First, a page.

WALNUT CREEK, Calif. - As Congress negotiates its biggest immigration overhaul in decades, new numbers obtained by the Contra Costa Times reveal a stunning imbalance in the program that admits highly skilled immigrants to the United States, often for Silicon Valley jobs. More than 70 percent of those special visa holders who entered the country in 2011 were men.

The long-overlooked disparity is beginning to attract attention on Capitol Hill, where activists demanded Monday that the federal government take a closer look at whether U.S. visa policy discriminates against women.

The numbers are especially striking because women now outnumber men in America's professional workforce, although they continue to lag in the engineering professions that make up a large number of the H-1B program for temporary immigrants.

"More men are coming simply because companies prefer to hire the men over the women," said Karen Panetta, a Tufts University computer engineering professor who called attention to the gap Monday at a hearing in the U.S. Senate. Panetta was testifying on behalf of the Institute of Electrical and Electronic Engineers, an association that represents thousands of San Francisco Bay Area and Silicon Valley workers.

Corporate hiring practices, outdated U.S. visa policies and entrenched gender discrimination in immigrants' home countries are all contributing to the disparity. The hearing marked the first time this year that lawmakers specifically addressed how reform of the immigration system will affect women.

While the Obama administration came under fire at the hearing for not revealing how many men and women hold H-1B visas, the nation's centerpiece program for highly skilled workers, the data requested by the Bay Area News Group provided the scope of the imbalance: The U.S. Office of Immigration Statistics recorded 347,087 male H-1B visa holders entered the country during the 2011 fiscal year compared with 137,522 women.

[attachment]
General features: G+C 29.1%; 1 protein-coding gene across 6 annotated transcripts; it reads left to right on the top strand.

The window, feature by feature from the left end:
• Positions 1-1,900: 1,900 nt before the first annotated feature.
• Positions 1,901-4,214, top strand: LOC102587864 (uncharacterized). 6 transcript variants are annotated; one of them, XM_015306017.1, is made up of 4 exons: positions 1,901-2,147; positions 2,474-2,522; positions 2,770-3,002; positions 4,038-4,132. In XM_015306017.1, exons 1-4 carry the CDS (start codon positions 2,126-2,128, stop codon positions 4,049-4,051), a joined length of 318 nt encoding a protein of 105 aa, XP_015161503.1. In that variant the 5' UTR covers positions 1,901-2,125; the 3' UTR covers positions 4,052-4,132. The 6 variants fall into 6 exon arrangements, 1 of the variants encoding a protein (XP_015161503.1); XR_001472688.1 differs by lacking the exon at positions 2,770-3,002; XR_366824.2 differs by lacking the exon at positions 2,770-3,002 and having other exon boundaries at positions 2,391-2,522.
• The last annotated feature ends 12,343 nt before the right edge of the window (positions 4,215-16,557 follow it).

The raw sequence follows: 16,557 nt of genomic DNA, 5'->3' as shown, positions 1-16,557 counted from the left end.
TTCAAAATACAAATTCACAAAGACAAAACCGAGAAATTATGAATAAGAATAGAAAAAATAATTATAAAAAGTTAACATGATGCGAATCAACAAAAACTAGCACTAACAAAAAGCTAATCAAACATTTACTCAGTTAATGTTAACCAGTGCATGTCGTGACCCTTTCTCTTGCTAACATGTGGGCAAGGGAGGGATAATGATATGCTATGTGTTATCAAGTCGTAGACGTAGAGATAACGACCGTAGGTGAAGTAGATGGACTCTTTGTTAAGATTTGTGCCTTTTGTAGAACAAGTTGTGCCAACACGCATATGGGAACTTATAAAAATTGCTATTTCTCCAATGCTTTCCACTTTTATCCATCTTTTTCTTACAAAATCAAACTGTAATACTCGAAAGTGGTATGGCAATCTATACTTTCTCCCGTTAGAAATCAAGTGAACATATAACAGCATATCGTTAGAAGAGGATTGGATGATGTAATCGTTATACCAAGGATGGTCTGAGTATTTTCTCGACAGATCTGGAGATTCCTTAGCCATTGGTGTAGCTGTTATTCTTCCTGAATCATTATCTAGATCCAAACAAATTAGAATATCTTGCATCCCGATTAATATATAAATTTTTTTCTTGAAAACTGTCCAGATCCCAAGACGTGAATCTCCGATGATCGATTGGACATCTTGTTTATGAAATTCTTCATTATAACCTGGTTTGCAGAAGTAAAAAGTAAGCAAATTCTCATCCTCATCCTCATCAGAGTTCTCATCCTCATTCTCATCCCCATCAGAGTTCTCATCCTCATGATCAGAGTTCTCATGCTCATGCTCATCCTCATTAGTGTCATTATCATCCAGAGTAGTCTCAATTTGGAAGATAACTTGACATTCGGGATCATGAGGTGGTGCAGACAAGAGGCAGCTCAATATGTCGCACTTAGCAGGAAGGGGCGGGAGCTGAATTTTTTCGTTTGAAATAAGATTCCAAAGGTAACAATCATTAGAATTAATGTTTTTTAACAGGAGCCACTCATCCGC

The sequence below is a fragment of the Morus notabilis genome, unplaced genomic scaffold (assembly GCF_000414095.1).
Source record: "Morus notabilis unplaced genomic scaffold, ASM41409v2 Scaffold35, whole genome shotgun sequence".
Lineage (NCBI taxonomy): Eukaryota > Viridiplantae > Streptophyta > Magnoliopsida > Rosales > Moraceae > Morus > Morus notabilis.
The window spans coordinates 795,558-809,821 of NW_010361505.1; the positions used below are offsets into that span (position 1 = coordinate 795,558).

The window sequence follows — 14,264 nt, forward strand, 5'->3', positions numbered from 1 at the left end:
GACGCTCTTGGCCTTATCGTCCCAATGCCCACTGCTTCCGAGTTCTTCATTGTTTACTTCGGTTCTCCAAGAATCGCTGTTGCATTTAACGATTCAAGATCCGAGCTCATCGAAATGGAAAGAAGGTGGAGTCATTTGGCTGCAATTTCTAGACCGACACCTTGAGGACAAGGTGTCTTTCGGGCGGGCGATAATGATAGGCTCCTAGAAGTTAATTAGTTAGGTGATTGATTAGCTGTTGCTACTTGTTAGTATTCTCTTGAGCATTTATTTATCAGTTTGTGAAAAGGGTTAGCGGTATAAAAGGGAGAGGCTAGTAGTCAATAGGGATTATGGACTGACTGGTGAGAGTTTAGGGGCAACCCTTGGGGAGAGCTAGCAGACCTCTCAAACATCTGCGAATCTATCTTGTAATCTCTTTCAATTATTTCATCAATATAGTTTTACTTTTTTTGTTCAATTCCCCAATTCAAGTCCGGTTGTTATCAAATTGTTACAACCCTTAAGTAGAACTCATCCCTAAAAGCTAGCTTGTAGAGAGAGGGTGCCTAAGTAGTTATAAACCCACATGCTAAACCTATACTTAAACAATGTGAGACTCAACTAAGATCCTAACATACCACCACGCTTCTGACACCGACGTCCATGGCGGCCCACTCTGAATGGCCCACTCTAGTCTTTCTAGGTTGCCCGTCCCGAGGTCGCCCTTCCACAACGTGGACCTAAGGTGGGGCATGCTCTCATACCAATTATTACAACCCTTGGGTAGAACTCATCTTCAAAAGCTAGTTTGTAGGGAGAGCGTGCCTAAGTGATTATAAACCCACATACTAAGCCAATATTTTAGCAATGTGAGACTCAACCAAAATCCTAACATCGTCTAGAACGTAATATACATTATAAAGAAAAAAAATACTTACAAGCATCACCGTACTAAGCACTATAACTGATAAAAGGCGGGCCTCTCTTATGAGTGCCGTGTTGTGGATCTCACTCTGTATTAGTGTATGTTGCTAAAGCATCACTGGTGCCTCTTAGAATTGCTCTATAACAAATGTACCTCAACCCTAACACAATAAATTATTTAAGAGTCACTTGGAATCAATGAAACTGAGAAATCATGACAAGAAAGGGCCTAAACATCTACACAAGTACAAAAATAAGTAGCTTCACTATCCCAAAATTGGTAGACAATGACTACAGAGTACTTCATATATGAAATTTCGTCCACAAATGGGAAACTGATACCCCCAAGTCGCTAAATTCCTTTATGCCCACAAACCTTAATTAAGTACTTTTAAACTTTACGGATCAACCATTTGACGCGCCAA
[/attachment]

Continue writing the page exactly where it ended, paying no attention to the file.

The data are imperfect because they include many H-1B immigrants traveling to the United States after visits to their home countries, not just first-time arrivals.

But the H-1B divide tells only part of the story of immigrant women's plight in the American workplace.

Among professional and management workers, about 67,000 immigrant men and only 39,000 immigrant women earned green cards last year for permanent U.S. residency, a 63 percent-37 percent gender imbalance in a country where women hold 51.5 percent of professional and management jobs, according to annual visa statistics and the Department of Labor.

"More men are coming simply because companies prefer to hire the men over the women."

Karen Panetta, Tufts University computer engineering professor